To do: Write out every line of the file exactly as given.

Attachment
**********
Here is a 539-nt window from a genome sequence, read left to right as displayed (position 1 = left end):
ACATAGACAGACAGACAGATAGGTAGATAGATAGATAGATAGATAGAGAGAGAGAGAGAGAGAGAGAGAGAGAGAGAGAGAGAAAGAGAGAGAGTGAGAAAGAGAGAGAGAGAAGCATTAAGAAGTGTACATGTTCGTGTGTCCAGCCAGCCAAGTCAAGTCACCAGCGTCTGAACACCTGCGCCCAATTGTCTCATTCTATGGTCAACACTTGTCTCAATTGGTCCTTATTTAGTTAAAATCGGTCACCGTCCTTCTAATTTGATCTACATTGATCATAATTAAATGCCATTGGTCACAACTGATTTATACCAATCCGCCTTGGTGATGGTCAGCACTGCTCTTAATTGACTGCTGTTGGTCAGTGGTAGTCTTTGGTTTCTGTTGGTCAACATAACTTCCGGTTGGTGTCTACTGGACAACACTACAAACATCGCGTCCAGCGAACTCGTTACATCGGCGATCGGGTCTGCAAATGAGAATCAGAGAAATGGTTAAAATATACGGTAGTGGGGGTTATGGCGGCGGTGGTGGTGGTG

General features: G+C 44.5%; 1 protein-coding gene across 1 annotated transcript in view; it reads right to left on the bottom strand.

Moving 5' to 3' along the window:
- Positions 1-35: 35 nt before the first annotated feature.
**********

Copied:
Here is a 539-nt window from a genome sequence, read left to right as displayed (position 1 = left end):
ACATAGACAGACAGACAGATAGGTAGATAGATAGATAGATAGATAGAGAGAGAGAGAGAGAGAGAGAGAGAGAGAGAGAGAGAAAGAGAGAGAGTGAGAAAGAGAGAGAGAGAAGCATTAAGAAGTGTACATGTTCGTGTGTCCAGCCAGCCAAGTCAAGTCACCAGCGTCTGAACACCTGCGCCCAATTGTCTCATTCTATGGTCAACACTTGTCTCAATTGGTCCTTATTTAGTTAAAATCGGTCACCGTCCTTCTAATTTGATCTACATTGATCATAATTAAATGCCATTGGTCACAACTGATTTATACCAATCCGCCTTGGTGATGGTCAGCACTGCTCTTAATTGACTGCTGTTGGTCAGTGGTAGTCTTTGGTTTCTGTTGGTCAACATAACTTCCGGTTGGTGTCTACTGGACAACACTACAAACATCGCGTCCAGCGAACTCGTTACATCGGCGATCGGGTCTGCAAATGAGAATCAGAGAAATGGTTAAAATATACGGTAGTGGGGGTTATGGCGGCGGTGGTGGTGGTG

General features: G+C 44.5%; 1 protein-coding gene across 1 annotated transcript in view; it reads right to left on the bottom strand.

Moving 5' to 3' along the window:
- Positions 1-35: 35 nt before the first annotated feature.